Bush likely to ask for stricter rules on immigration

greenspun.com : LUSENET : Grassroots Information Coordination Center (GICC) : One Thread

For educational purposes only

http://www.sfgate.com/cgi-bin/article.cgi?file=/chronicle/archive/2001/09/20/MN137611.DTL Bush likely to ask for stricter rules on immigration Congress may tighten veritable open-door policy

Michael Taylor, Chronicle Staff Writer Thursday, September 20, 2001


As federal investigators searched yesterday for anyone connected to last week's terrorist attacks, all signs point to a tightening of U.S. immigration policies.

The Bush administration is expected to ask Congress for broad measures to restrict those coming into the country -- and to detain those already here.

Sen. Dianne Feinstein said immigration reform, including keeping better track of who is allowed to enter the country, is among the most critical steps toward combatting terrorism.

"Despite everything we have done to secure borders against illegal immigrants, our borders are still sieves," the California Democrat said.

But the flurry of proposals, experts say, is a clear case of slamming the door after the terrorists have easily walked through.

For many years, U.S. immigration policy has been something of an open portal, allowing people from all over the world to get visas from local U.S. embassies and then join the flood of legal immigrants landing daily at U.S. airports and then disappearing into the nation.

Only when the INS has received concrete advance information about possible troublemakers do federal agents step in and detain someone. And in the case of the 19 hijackers, who apparently did nothing to attract attention in the United States for the past several years, most entered the nation legally on tourist, business or student visas.

"Most of the people targeted by these investigations are not U.S. citizens, but they are here legally and they have the same privileges as U.S. citizens," said William Kinane, vice president of the international security company, Guardsmark, and former FBI counterterrorism chief for Northern California.

Those privileges, Kinane said, extend to easy and comfortable processing of visas by U.S. officials abroad for those coming to America. The visas have traditionally been fairly easy to get because U.S. companies and schools hunger for foreign workers with specialized skills or students willing to pay for an American education.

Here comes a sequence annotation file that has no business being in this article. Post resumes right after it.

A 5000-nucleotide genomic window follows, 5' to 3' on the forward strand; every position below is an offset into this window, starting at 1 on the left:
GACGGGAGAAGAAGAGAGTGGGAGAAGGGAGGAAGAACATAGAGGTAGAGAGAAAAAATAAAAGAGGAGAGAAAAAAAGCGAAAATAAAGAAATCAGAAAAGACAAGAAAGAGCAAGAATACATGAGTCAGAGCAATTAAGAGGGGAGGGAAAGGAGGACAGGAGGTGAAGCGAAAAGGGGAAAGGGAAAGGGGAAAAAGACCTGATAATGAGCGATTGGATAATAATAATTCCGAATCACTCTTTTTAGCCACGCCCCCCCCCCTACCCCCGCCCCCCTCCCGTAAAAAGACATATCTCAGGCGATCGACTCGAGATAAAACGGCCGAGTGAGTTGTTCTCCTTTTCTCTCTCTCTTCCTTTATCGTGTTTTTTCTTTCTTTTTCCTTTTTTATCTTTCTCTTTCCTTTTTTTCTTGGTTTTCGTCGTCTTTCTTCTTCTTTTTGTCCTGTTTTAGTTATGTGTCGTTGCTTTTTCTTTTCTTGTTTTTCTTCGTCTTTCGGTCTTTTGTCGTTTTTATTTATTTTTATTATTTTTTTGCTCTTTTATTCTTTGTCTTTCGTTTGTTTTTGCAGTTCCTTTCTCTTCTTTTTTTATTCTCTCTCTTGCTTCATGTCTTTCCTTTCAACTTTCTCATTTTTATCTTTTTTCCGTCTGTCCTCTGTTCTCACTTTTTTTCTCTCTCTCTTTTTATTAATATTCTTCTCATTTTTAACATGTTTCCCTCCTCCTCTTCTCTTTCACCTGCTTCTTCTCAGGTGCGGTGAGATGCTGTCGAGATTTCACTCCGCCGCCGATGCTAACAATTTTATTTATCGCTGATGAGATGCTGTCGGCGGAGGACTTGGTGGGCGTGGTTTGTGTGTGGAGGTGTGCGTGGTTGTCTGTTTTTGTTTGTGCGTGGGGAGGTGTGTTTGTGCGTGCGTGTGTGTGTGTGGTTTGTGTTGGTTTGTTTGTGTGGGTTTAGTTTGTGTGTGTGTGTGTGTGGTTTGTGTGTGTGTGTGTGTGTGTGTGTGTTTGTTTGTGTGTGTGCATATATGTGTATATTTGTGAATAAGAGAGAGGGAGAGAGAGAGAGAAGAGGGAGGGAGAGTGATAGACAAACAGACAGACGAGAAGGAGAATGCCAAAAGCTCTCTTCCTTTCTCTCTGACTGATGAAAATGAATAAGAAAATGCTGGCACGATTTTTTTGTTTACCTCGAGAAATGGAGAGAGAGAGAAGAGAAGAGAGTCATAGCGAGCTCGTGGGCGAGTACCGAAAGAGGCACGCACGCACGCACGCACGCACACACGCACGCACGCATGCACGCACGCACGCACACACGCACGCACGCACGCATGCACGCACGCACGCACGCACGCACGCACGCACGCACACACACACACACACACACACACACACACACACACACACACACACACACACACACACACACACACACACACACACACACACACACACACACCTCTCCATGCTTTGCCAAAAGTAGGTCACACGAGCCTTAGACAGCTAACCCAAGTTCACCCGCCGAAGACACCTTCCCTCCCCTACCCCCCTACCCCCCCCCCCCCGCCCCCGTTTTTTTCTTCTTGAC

For years, Kinane said, with an eye toward the suspected terrorists who came to the United States for aviation training, "everyone has been putting pressure (on the United States) to loosen up the visa requirements, and all those schools want these students who come and pay $50,000 to learn how to fly. "

And no national system exists for monitoring immigrants who overstay a student visa or fail to enroll in classes.

Such was the case with suspected hijacker Hani Hanjour, who obtained a visa to study English but never showed up at the Oakland school where he enrolled.

Policies also allow for vague answers about whereabouts.

When asked where they were going to live in the United States, some of the suspects simply put on their visa applications addresses like "Marriott Hotel, New York," Kinane said, showing how easy it is to disappear in the U.S. once you have landed.

Such loose procedures may soon be a thing of the past.

Earlier this week, Attorney General John Ashcroft said the Immigration and Naturalization Service has expanded its immigrant detention rules, allowing federal agents to hold immigrants for up to 48 hours without charging them with a crime. In cases of emergency, the INS can hold people for what appears to be an indefinite "reasonable period."

Ashcroft's proposals could also allow immigration officials to "certify" that a foreigner considered likely to commit terrorist acts be detained indefinitely -- or deported without evidence.

Immigration lawyers, however, say that many of the safeguards to keep terrorists out of the country are already available to government agents and have been used in the past.

"We have all the laws on the books right now to deal with any threat of terrorist activity," said Mark Van Der Hout, a San Francisco immigration attorney. "All the tools are available -- INS can prevent them from coming in and they can deport them under alien terrorist removal provisions, if they have evidence someone is involved in terrorist activity."

Robert Rubin, legal director for the Lawyers' Committee for Civil Rights of the San Francisco Bay Area, said he worries that "if there's indefinite detention (of immigrants) without charges, we are granting the government an awesome power not contemplated by the Constitution. This is the type of thinking that underlay the Japanese Americans' internment in World War II."

Chronicle staff writers Carla Marinucci and Marc Sandalow contributed to this report. / E-mail Michael Taylor at mtaylor@sfchronicle.com.

-- K (infosurf@yahoo.com), September 20, 2001

Moderation questions? read the FAQ